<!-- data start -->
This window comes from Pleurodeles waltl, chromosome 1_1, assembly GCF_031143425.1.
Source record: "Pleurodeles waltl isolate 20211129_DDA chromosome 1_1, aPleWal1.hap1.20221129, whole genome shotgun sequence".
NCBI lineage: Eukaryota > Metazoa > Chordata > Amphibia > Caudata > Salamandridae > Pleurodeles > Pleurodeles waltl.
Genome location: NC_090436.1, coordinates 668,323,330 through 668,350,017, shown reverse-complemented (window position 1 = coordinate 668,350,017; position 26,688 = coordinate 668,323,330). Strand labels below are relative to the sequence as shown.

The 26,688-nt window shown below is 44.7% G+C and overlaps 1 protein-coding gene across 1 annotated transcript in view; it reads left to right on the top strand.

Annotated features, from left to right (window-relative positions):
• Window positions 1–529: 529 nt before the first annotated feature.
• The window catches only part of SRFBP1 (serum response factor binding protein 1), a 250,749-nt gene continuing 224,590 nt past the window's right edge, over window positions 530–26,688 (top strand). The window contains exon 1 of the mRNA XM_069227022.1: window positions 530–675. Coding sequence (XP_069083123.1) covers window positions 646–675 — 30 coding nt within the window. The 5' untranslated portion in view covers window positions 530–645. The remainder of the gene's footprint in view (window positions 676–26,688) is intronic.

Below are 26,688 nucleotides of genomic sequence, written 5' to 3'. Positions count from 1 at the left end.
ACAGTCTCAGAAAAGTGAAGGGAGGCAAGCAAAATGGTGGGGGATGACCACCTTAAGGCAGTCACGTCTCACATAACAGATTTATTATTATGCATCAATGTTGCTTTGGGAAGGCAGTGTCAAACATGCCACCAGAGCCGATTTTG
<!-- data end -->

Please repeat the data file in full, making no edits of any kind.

This window comes from Pleurodeles waltl, chromosome 1_1, assembly GCF_031143425.1.
Source record: "Pleurodeles waltl isolate 20211129_DDA chromosome 1_1, aPleWal1.hap1.20221129, whole genome shotgun sequence".
NCBI lineage: Eukaryota > Metazoa > Chordata > Amphibia > Caudata > Salamandridae > Pleurodeles > Pleurodeles waltl.
Genome location: NC_090436.1, coordinates 668,323,330 through 668,350,017, shown reverse-complemented (window position 1 = coordinate 668,350,017; position 26,688 = coordinate 668,323,330). Strand labels below are relative to the sequence as shown.

The 26,688-nt window shown below is 44.7% G+C and overlaps 1 protein-coding gene across 1 annotated transcript in view; it reads left to right on the top strand.

Annotated features, from left to right (window-relative positions):
• Window positions 1–529: 529 nt before the first annotated feature.
• The window catches only part of SRFBP1 (serum response factor binding protein 1), a 250,749-nt gene continuing 224,590 nt past the window's right edge, over window positions 530–26,688 (top strand). The window contains exon 1 of the mRNA XM_069227022.1: window positions 530–675. Coding sequence (XP_069083123.1) covers window positions 646–675 — 30 coding nt within the window. The 5' untranslated portion in view covers window positions 530–645. The remainder of the gene's footprint in view (window positions 676–26,688) is intronic.

Below are 26,688 nucleotides of genomic sequence, written 5' to 3'. Positions count from 1 at the left end.
ACAGTCTCAGAAAAGTGAAGGGAGGCAAGCAAAATGGTGGGGGATGACCACCTTAAGGCAGTCACGTCTCACATAACAGATTTATTATTATGCATCAATGTTGCTTTGGGAAGGCAGTGTCAAACATGCCACCAGAGCCGATTTTG